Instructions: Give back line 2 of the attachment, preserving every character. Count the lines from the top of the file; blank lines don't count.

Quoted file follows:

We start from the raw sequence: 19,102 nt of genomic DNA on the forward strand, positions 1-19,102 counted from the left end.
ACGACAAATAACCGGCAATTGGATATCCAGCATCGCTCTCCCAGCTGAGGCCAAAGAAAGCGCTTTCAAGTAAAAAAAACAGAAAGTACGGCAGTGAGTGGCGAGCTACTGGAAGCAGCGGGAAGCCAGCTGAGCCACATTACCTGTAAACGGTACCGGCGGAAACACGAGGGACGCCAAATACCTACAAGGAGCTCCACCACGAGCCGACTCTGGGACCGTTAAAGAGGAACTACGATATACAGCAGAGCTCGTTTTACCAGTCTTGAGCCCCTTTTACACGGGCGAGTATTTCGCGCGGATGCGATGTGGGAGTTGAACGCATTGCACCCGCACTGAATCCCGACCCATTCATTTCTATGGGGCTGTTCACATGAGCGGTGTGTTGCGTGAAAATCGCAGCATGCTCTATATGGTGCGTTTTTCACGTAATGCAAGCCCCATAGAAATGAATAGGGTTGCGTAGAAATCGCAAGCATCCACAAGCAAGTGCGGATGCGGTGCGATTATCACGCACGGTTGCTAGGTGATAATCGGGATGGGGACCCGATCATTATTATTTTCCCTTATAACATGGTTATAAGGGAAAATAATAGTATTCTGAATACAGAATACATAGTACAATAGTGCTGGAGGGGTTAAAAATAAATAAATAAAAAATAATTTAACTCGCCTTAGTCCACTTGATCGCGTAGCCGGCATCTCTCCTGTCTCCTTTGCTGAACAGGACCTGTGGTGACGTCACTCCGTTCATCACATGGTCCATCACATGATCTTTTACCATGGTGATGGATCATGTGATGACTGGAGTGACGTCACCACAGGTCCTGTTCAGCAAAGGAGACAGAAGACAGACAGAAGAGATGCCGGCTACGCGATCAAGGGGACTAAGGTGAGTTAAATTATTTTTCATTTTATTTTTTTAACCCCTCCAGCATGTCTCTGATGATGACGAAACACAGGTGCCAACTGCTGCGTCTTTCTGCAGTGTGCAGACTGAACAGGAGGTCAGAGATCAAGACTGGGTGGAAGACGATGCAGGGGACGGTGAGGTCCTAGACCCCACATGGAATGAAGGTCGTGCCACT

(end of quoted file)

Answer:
ACGACAAATAACCGGCAATTGGATATCCAGCATCGCTCTCCCAGCTGAGGCCAAAGAAAGCGCTTTCAAGTAAAAAAAACAGAAAGTACGGCAGTGAGTGGCGAGCTACTGGAAGCAGCGGGAAGCCAGCTGAGCCACATTACCTGTAAACGGTACCGGCGGAAACACGAGGGACGCCAAATACCTACAAGGAGCTCCACCACGAGCCGACTCTGGGACCGTTAAAGAGGAACTACGATATACAGCAGAGCTCGTTTTACCAGTCTTGAGCCCCTTTTACACGGGCGAGTATTTCGCGCGGATGCGATGTGGGAGTTGAACGCATTGCACCCGCACTGAATCCCGACCCATTCATTTCTATGGGGCTGTTCACATGAGCGGTGTGTTGCGTGAAAATCGCAGCATGCTCTATATGGTGCGTTTTTCACGTAATGCAAGCCCCATAGAAATGAATAGGGTTGCGTAGAAATCGCAAGCATCCACAAGCAAGTGCGGATGCGGTGCGATTATCACGCACGGTTGCTAGGTGATAATCGGGATGGGGACCCGATCATTATTATTTTCCCTTATAACATGGTTATAAGGGAAAATAATAGTATTCTGAATACAGAATACATAGTACAATAGTGCTGGAGGGGTTAAAAATAAATAAATAAAAAATAATTTAACTCGCCTTAGTCCACTTGATCGCGTAGCCGGCATCTCTCCTGTCTCCTTTGCTGAACAGGACCTGTGGTGACGTCACTCCGTTCATCACATGGTCCATCACATGATCTTTTACCATGGTGATGGATCATGTGATGACTGGAGTGACGTCACCACAGGTCCTGTTCAGCAAAGGAGACAGAAGACAGACAGAAGAGATGCCGGCTACGCGATCAAGGGGACTAAGGTGAGTTAAATTATTTTTCATTTTATTTTTTTAACCCCTCCAGCATGTCTCTGATGATGACGAAACACAGGTGCCAACTGCTGCGTCTTTCTGCAGTGTGCAGACTGAACAGGAGGTCAGAGATCAAGACTGGGTGGAAGACGATGCAGGGGACGGTGAGGTCCTAGACCCCACATGGAATGAAGGTCGTGCCACT